Olivier Pauvert’s Noir — his first and only novel to date — brings nihilism, amorality, and fascism to a dystopian nightmare that manages to make the city of Paris seem less than pleasurable, and even downright frightening. . .Read More...
The Dec 08/Jan 09 issue of Bookforum is now available both in print and online. As always, there’s a lot of great stuff, including a review of Saramago’s Death with Interruptions and Olivier Pauvert’s Noir, which sounds pretty cool:
The dystopian thriller is narrated by an unnamed white man, who discovers the mutilated body of a young woman hanging from a tree. He is arrested for the crime and thrown into the back of a police van, but en route to a location out of town, the van crashes and the narrator finds himself the sole survivor. Panic-stricken, he wanders the streets of Paris trying to piece together what happened, soon realizing, with a “piercing sense of déjà vu,” that he has been transported twelve years into the future. The novel then follows a trajectory of malevolent discovery: The narrator has no reflection, his body has morphed into that of another person, and he can kill others with his maniacal stare. He is neither dead nor alive, a “Bastard With No Name, neither chosen nor condemned, an In-Between, a remanence,” hiding from a government that has devised a method of collective mind control. Only the Noir, a disparate group of nonwhites who fight “not to change anything but just to avoid disappearing altogether,” can help him.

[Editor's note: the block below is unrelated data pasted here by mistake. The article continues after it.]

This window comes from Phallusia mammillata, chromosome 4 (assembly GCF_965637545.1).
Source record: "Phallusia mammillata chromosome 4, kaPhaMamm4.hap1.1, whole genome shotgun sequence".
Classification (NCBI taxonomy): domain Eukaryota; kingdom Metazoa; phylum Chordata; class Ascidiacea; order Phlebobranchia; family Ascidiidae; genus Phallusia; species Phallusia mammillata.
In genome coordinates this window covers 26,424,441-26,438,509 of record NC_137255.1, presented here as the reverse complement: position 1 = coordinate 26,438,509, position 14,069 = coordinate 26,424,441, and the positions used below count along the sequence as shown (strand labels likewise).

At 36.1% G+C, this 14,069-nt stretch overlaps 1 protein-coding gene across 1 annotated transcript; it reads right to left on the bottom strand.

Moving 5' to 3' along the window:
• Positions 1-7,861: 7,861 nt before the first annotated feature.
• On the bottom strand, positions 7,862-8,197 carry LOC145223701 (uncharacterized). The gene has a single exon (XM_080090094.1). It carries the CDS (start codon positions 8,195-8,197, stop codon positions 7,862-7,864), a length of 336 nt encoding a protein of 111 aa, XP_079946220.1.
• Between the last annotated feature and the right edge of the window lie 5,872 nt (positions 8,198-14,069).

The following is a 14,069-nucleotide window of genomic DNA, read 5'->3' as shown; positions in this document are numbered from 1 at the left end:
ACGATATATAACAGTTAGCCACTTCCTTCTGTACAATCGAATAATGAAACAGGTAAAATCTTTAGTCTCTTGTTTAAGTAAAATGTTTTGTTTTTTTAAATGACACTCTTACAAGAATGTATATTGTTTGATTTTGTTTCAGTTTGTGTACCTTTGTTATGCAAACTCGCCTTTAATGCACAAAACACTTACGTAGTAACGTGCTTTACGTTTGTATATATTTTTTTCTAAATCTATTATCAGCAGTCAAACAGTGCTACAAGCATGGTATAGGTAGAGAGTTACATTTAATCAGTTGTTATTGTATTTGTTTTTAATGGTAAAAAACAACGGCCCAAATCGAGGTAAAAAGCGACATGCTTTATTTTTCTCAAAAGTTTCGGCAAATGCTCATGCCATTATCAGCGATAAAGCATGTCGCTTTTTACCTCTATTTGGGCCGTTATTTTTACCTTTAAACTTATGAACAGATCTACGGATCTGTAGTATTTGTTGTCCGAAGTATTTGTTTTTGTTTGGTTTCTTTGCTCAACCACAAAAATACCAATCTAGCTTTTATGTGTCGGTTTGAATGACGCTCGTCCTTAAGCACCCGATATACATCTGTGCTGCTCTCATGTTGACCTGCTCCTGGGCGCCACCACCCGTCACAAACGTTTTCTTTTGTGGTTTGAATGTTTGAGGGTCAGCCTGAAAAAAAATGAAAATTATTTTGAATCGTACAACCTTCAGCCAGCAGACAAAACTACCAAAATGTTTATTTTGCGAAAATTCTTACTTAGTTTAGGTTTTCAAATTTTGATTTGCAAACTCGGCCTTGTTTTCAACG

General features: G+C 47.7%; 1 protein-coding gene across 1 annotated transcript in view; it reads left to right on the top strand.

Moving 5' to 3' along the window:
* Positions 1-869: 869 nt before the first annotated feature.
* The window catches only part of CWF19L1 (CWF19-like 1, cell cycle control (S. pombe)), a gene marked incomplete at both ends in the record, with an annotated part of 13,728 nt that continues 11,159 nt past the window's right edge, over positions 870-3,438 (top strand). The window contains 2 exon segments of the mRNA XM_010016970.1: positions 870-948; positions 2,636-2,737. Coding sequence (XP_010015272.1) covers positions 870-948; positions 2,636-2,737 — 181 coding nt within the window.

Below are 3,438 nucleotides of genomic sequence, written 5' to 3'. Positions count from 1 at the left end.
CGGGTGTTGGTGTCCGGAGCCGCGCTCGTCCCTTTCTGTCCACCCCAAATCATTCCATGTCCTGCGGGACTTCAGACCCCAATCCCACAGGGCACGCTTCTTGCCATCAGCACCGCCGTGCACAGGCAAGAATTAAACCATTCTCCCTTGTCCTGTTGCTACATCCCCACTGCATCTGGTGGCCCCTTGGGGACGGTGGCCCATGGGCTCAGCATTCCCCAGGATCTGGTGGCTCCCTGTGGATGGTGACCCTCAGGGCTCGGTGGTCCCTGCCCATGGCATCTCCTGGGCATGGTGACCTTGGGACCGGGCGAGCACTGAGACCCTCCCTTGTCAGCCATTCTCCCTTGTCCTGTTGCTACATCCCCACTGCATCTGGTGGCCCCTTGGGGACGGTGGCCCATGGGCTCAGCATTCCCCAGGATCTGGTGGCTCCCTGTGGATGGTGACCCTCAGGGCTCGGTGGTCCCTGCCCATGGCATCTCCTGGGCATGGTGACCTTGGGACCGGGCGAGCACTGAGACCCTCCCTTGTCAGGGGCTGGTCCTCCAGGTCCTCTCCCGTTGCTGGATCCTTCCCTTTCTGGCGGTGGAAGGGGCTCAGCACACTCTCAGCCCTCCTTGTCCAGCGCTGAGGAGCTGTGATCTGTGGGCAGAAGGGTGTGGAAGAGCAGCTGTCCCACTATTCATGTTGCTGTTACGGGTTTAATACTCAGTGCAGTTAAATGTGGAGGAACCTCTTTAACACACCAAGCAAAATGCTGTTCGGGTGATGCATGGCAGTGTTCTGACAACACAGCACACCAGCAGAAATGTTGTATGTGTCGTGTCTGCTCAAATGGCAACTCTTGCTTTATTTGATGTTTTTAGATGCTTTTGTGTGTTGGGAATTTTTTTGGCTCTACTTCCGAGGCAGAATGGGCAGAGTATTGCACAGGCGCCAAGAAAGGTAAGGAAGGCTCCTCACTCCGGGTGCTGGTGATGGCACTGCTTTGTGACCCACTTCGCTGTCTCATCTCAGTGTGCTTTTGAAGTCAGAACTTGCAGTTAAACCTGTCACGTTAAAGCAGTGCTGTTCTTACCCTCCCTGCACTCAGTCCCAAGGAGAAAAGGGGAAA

Linn Ullmann’s The Cold Song, her fifth novel, is built much like the house about which its story orbits: Mailund, a stately white mansion set in the Norwegian countryside a few hours drive from Oslo. The house, nestled into the. . .
Karel Schoeman’s Afrikaans novel, This Life, translated by Else Silke, falls into a genre maybe only noticed by the type of reader who tends toward Wittgenstein-type family resemblances. The essential resemblance is an elderly narrator, usually alone—or with one other. . .
In Joris-Karl Hyusmans’s most popular novel, À rebours (Against Nature or Against the Grain, depending on the which translated edition you’re reading), there is a famous scene where the protagonist, the decadent Jean des Esseintes, starts setting gemstones on the. . .
There are books that can only wisely be recommended to specific types of readers, where it is easy to know who the respective book won’t appeal to, and Kristiina Ehin’s Walker on Water is one these. What makes this neither. . .
Imagine the most baroque excesses of Goethe, Shakespeare, and Poe, blended together and poured into a single book: That is The Nightwatches of Bonaventura. Ophelia and Hamlet fall in love in a madhouse, suicidal young men deliver mournful and heartfelt. . .
In 1899, Maurice Ravel wrote “Pavane pour une infante défunte” (“Pavane for a Dead Princess”) for solo piano (a decade later, he published an orchestral version). The piece wasn’t written for a particular person; Ravel simply wanted to compose a. . .
Fiston Mwanza Mujila is an award-winning author, born in the Democratic Republic of Congo, who now, at 33, lives in Austria. From what I could find, much of his work is influenced by the Congo’s battle for independence and its. . .